The government has previously said that about 20 per cent of the state’s electricity generation came from renewables, which by itself was still the lowest of all Australian states.
But the Audit Office found it was likely to be less than that because the government’s calculation did not include all non-renewable energy, such as diesel generators and major industrial facilities like the state’s LNG plants, that occurred outside the national market.
“We re-calculated performance against the target and found Queensland’s progress was around 19 per cent. This is an important difference as each percentage point change in the level of renewable energy translates into a sizeable change in Queensland’s energy system,” the Audit Office report said.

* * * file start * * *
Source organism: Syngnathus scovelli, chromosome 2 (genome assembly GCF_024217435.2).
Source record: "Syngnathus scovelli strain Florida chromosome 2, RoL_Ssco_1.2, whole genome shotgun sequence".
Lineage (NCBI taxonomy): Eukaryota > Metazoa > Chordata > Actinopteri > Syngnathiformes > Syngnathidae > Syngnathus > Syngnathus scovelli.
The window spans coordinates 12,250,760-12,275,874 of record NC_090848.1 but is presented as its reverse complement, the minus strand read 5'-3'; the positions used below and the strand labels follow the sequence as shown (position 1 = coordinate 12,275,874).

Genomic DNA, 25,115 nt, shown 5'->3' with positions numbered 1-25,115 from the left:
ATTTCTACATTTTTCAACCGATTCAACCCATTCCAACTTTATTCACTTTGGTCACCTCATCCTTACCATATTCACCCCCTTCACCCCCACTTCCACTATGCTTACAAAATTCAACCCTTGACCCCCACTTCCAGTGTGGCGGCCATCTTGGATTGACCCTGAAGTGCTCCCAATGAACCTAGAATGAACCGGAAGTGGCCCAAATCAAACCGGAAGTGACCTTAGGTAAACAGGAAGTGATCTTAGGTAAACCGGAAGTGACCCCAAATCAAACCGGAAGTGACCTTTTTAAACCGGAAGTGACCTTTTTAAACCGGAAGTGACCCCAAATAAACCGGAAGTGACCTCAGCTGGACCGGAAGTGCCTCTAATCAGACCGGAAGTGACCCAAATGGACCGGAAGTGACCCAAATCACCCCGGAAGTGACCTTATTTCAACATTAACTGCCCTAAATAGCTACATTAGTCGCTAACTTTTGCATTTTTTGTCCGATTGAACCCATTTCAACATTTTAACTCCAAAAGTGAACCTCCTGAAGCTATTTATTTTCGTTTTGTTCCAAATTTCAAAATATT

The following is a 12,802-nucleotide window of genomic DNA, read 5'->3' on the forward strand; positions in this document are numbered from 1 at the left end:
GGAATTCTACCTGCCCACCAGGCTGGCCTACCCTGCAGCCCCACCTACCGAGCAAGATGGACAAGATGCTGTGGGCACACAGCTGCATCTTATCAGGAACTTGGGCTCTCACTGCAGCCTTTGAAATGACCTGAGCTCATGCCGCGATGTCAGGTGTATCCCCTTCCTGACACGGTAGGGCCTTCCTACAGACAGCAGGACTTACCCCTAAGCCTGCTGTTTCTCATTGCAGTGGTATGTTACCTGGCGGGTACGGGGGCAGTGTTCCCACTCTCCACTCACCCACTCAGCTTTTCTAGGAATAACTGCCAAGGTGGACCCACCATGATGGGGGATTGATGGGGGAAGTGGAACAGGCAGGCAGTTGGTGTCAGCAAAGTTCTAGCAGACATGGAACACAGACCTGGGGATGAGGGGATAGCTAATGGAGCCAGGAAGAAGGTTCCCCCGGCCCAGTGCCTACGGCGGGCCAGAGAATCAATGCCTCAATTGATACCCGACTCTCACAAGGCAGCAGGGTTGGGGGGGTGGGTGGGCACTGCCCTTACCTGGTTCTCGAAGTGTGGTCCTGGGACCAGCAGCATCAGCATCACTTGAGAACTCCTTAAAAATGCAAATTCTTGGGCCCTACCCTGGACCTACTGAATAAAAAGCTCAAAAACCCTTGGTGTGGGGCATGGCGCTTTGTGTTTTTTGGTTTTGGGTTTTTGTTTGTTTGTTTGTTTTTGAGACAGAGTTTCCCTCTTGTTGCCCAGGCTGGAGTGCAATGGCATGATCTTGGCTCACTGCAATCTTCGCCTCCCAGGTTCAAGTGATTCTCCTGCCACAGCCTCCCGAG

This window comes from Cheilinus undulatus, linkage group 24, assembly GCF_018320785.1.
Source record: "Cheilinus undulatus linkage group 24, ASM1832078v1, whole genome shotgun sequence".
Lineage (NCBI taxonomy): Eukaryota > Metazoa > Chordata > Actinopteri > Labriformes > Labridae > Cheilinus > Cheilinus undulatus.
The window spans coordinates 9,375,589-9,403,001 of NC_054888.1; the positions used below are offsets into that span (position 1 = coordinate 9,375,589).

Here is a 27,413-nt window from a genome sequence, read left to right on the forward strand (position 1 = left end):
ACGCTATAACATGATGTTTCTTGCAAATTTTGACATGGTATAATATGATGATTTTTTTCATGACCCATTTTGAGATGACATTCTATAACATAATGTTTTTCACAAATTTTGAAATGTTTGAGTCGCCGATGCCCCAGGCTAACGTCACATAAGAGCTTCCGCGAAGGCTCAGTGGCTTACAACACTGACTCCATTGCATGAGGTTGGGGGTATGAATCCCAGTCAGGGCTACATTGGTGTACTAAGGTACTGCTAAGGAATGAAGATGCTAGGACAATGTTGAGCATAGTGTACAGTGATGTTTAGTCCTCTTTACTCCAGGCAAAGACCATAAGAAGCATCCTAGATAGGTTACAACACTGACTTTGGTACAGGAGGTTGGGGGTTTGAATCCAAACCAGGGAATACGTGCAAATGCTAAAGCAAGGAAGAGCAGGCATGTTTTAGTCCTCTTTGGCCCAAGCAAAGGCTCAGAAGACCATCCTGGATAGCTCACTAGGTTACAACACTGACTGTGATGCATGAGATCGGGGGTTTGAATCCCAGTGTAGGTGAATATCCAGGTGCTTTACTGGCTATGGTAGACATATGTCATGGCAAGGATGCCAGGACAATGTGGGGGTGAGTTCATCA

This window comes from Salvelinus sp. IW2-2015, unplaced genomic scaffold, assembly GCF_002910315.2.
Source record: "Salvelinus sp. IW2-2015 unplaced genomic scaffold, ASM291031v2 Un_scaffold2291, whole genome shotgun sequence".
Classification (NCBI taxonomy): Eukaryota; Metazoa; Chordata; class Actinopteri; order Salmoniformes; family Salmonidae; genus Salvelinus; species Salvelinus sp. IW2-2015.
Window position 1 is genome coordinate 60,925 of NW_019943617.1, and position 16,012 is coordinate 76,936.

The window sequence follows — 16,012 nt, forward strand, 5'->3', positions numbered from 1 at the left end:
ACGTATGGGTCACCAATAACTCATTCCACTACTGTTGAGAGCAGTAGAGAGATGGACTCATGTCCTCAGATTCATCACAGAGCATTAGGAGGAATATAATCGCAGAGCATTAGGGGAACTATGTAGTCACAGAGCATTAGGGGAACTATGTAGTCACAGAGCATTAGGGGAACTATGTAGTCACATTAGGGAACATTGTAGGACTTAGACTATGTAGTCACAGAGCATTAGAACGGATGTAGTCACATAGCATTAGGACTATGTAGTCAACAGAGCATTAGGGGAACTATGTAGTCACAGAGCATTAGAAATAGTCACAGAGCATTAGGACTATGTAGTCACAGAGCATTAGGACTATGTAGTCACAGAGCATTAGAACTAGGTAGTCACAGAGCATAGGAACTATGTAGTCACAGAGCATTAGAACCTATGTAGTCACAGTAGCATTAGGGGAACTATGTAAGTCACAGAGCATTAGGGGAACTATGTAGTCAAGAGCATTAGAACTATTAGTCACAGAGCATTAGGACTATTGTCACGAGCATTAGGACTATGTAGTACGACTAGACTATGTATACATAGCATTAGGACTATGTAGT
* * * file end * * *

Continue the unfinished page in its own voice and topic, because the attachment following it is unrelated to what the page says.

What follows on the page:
It also found about 8 per cent of electricity generated in Queensland was exported to other states and the Government’s calculations did not include that, either.
The government expects that by 2025 about 35 per cent of all energy consumed in Queensland would be from renewable sources. To achieve that about a quarter of all the generation forecast in projects in the early stages of development would need to go ahead.
However, in the past only nine per cent of potential renewable energy generation actually became operational.
The Audit Office also raised questions over the government’s handling of the risks of not achieving its targets, but it found the department had very little detail on how it would handle this and its register of risks did not have anything on management control, action or other response to address the risk.
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